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Neale Godfrey Featured on CNN’s Quest Means Business

Whose job is it to nurture financial literacy? Neale Godfrey, President of GreenStreet Commons, Inc., tells Richard Quest of Quest Means Business on CNN the secret to making kids money savvy. (Quest Means Business is broadcast nightly LIVE after the NYSE closing bell.)

Aired Tuesday, August 12, 2014.

Will Your Kids Squander Your Hard Earned Money?

Teaching Your Kids to Be Rich

Getting rich is hard enough. But teaching the next generation how to be rich is tricky, too.

So says Liz Moyer in her recent Wall Street Journal article for which I was interviewed and quoted. This interesting article focuses on family wealth and its impact on the beneficiaries and heirs.

Many wealthy parents worry that fortunes will be squandered and their children’s lives, instead of being eased by money, will be made more complicated or less productive.  Some 57% of the respondents to a 2013 survey … didn’t think their kids would be ready to handle being rich until they were 25 to 34 years old.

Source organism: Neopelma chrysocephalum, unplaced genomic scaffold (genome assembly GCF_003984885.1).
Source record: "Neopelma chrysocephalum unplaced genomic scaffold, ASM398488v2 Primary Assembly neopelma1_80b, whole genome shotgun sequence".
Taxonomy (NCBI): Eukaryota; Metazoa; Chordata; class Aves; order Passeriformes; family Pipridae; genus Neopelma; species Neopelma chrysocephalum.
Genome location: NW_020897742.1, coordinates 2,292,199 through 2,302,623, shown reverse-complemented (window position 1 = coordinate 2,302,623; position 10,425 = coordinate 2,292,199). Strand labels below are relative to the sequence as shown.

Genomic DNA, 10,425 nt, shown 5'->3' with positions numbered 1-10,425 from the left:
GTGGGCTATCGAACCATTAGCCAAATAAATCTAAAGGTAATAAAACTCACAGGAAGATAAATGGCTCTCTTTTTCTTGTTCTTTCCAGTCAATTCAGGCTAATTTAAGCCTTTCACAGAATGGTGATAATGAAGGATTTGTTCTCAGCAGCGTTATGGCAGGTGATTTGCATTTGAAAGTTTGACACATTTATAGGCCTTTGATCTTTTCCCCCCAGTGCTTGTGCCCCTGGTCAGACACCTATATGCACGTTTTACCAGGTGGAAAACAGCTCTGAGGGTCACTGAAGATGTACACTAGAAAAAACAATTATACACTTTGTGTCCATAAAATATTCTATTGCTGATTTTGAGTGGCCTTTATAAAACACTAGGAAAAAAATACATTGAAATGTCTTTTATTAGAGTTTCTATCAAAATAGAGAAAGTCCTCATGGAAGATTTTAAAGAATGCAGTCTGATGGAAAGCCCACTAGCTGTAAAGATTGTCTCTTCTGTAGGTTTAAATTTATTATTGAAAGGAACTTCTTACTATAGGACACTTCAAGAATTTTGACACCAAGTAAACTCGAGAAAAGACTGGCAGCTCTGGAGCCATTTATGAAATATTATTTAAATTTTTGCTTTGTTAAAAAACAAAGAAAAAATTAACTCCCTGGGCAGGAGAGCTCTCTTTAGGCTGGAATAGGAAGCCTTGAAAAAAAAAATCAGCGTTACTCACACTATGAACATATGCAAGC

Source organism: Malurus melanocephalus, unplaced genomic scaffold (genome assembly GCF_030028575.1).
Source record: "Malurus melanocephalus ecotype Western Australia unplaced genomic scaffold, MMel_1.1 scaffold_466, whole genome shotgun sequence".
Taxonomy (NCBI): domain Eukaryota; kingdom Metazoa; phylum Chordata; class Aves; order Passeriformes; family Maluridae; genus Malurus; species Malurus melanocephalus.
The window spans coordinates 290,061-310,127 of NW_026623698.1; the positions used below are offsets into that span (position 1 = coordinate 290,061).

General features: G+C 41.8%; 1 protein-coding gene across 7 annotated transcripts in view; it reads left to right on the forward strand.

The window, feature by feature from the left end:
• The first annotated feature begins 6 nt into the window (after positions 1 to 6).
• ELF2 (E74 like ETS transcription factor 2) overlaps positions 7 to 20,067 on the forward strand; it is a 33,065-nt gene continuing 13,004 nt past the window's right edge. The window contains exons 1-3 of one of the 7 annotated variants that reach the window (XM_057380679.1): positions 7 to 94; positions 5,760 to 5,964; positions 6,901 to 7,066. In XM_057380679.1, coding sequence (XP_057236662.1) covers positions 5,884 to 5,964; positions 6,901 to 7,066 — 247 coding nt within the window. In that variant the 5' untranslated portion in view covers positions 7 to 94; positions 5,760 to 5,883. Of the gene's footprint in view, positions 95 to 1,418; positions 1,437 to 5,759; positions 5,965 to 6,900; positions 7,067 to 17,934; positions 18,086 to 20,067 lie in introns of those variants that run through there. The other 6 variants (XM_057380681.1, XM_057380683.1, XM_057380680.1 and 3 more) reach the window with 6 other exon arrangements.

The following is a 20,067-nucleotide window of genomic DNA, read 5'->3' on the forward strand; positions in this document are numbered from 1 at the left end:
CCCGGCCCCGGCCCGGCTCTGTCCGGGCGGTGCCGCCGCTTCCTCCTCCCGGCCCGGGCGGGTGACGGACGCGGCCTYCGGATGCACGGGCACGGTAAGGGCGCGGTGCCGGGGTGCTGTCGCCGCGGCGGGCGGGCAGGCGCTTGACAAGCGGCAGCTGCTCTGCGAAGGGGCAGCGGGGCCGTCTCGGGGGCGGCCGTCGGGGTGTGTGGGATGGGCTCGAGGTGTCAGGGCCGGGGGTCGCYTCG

My contribution to the article was the advice to Tell the Rags-to-Riches Story. Families have to tell the story of where the money came from. Kids are so insulated from how it got created in the first place.  By the time the youngest generation arrives, the houses are often already large, the beach house is well lived-in and the club memberships have been long secured.

Show them where it all started – and be sure to mention the mistakes and failures along the way. It’s hard for kids to grow up in a house where they think their parents are superheroes.

I also offered that the kids should be informed and educated about the family wealth, and finance in general.  A phone call by a trust officer on an heir’s 21st birthday isn’t the way to break the news that a sizable fortune awaits.  The conversation should begin at least a decade earlier, and introductions to the trust officer and the advisers should start in the early teen years.

The surprise never works, kids are blindsided and have no idea what to do.


To read the entire article:

Parents: Teach Your Tweens and Teens About Money

Remember that kids learn from watching parents — be aware of the messages you send and the examples you set. You should have a family budget, and include your teens in regular money meetings. Your meetings should be practical and informative. Be transparent.

Read more as featured on Huffington Post.